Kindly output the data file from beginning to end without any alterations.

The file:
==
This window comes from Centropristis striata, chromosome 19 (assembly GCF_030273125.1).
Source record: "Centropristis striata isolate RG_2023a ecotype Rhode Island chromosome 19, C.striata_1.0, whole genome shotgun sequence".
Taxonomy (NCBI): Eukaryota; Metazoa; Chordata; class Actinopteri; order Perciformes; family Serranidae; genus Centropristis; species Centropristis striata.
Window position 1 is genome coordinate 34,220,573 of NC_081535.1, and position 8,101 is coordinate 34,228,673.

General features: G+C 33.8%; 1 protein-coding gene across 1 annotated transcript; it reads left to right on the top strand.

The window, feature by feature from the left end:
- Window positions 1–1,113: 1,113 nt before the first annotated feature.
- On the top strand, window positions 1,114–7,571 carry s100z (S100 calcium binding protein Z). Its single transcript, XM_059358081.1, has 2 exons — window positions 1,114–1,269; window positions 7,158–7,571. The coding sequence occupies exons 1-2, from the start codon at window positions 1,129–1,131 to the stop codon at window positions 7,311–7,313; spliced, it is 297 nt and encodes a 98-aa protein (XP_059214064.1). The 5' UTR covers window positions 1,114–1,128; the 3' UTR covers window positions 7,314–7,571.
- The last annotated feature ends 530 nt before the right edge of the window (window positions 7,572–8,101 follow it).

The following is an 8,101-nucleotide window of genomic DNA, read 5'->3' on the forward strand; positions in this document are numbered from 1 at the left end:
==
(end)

This window comes from Centropristis striata, chromosome 19 (assembly GCF_030273125.1).
Source record: "Centropristis striata isolate RG_2023a ecotype Rhode Island chromosome 19, C.striata_1.0, whole genome shotgun sequence".
Taxonomy (NCBI): Eukaryota; Metazoa; Chordata; class Actinopteri; order Perciformes; family Serranidae; genus Centropristis; species Centropristis striata.
Window position 1 is genome coordinate 34,220,573 of NC_081535.1, and position 8,101 is coordinate 34,228,673.

General features: G+C 33.8%; 1 protein-coding gene across 1 annotated transcript; it reads left to right on the top strand.

The window, feature by feature from the left end:
- Window positions 1–1,113: 1,113 nt before the first annotated feature.
- On the top strand, window positions 1,114–7,571 carry s100z (S100 calcium binding protein Z). Its single transcript, XM_059358081.1, has 2 exons — window positions 1,114–1,269; window positions 7,158–7,571. The coding sequence occupies exons 1-2, from the start codon at window positions 1,129–1,131 to the stop codon at window positions 7,311–7,313; spliced, it is 297 nt and encodes a 98-aa protein (XP_059214064.1). The 5' UTR covers window positions 1,114–1,128; the 3' UTR covers window positions 7,314–7,571.
- The last annotated feature ends 530 nt before the right edge of the window (window positions 7,572–8,101 follow it).

The following is an 8,101-nucleotide window of genomic DNA, read 5'->3' on the forward strand; positions in this document are numbered from 1 at the left end: